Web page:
1981744_10104369062819967_2832924214322087898_nAwhile ago, I introduced the concept of training mindfully, of being acutely aware of what is happening with the dog and environment in the present moment and suspending all judgment and preconceived notions about what the dog should be doing or what we think the dog is thinking.

By paying attention on purpose, we tap into the fundamentals of good training: Timing, mechanics and learning theory.

When it comes to animal behavior modification, trainer and teacher extraordinaire Bob Bailey is well-known for saying “Think. Plan. Do.”

The “think” portion of this quote hints at the inner, quieter aspects of training. Typically, when discussing mechanics and technique, we think about the physical: Timing of rewards, position of reward delivery, maintaining a quiet body so as not to overshadow or block a dog’s learning.

Mechanics are critical to successful training, but not limited to the physical. Before timing of rewards and application of either operant or classical conditioning comes the awareness inside the trainer. In a word, mindfulness.

Sound too new-agey? Bear with me.

“Even scaffolding needs a foundation upon which to rest. It is not very wise to erect it on shifting sands, or on dirt or clay that could easily turn into mud,” writes Jon Kabat-Zinn, one of the pioneers of bringing mindfulness into the Western world an integrating it with Western medicine, in Coming to Our Senses. “The foundation for mindfulness practice, for all meditative inquiry, lies in ethics and morality, and above all, the motivation of non-harming.”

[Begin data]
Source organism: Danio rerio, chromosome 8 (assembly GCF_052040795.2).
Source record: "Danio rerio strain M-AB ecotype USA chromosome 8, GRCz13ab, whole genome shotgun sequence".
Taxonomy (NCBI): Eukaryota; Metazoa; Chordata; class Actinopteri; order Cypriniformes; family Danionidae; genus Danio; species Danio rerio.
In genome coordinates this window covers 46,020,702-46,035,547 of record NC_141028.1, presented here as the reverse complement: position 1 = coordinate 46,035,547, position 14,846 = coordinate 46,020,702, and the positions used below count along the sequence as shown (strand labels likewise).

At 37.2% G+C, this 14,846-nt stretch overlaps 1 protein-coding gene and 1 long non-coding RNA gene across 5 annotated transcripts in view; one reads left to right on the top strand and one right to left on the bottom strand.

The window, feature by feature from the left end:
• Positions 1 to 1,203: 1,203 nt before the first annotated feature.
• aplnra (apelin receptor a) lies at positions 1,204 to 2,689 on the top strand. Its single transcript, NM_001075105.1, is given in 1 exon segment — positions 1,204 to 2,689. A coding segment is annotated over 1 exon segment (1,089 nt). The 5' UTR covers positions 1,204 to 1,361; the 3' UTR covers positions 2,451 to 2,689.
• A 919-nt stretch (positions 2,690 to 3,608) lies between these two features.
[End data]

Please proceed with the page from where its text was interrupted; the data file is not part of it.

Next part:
Myths and incomplete understanding about how dogs learn, a dog’s underlying motivations, and the desire to forcibly control a dog’s behavior place a trainer’s scaffolding on shifting sands.

A foundation of non-harming is critical to force-free training. After all, a trainer can have impeccable timing and mechanics, but use those skills to cause pain, shock, intimidation or injury to a dog. A trainer’s ethical code sets the stage for all training protocols. The science of animal learning and the principle of “do no harm” create a solid foundation for the nuts and bolts of training behaviors.

Through mindfulness, trainers can continually be aware of and reassess how their actions are influencing the behavior of the dogs they train.

The brilliant thing about mindfulness is that if we find ourselves slipping into various myths about dogs, or wandering in the wrong direction during a training protocol,  we can catch it sooner because we’re paying attention on purpose. We’re aware of the antecedents, behaviors and consequences that form the feedback loop between dog behavior, the trainer and the environment.

Mindfulness also fosters a force-free community that applies the “do no harm” mantra to humans as well as dogs. It gives people who have used aversive techniques in the past a way forward.

“This willingness to embrace what is and then work with it takes great courage, and presence of mind,” writes Zin. “So, in any moment, whatever is happening, we can always check and see for ourselves.”

In this context, “first, do no harm” really translates to “first, be aware.”

–  Maureen Backman, MS, CTC, PCT-A is the owner of Mutt About Town dog training in San Francisco. She is also the founder of The Muzzle Up! Project and Muzzle Up! Online. To get in touch, email her at muttabouttownsf@gmail.com. She will be presenting about Muzzle Up at this year’s Pet Professional Guild Summit in Tampa, FL. Get in touch at muttabouttownsf@gmail.com.

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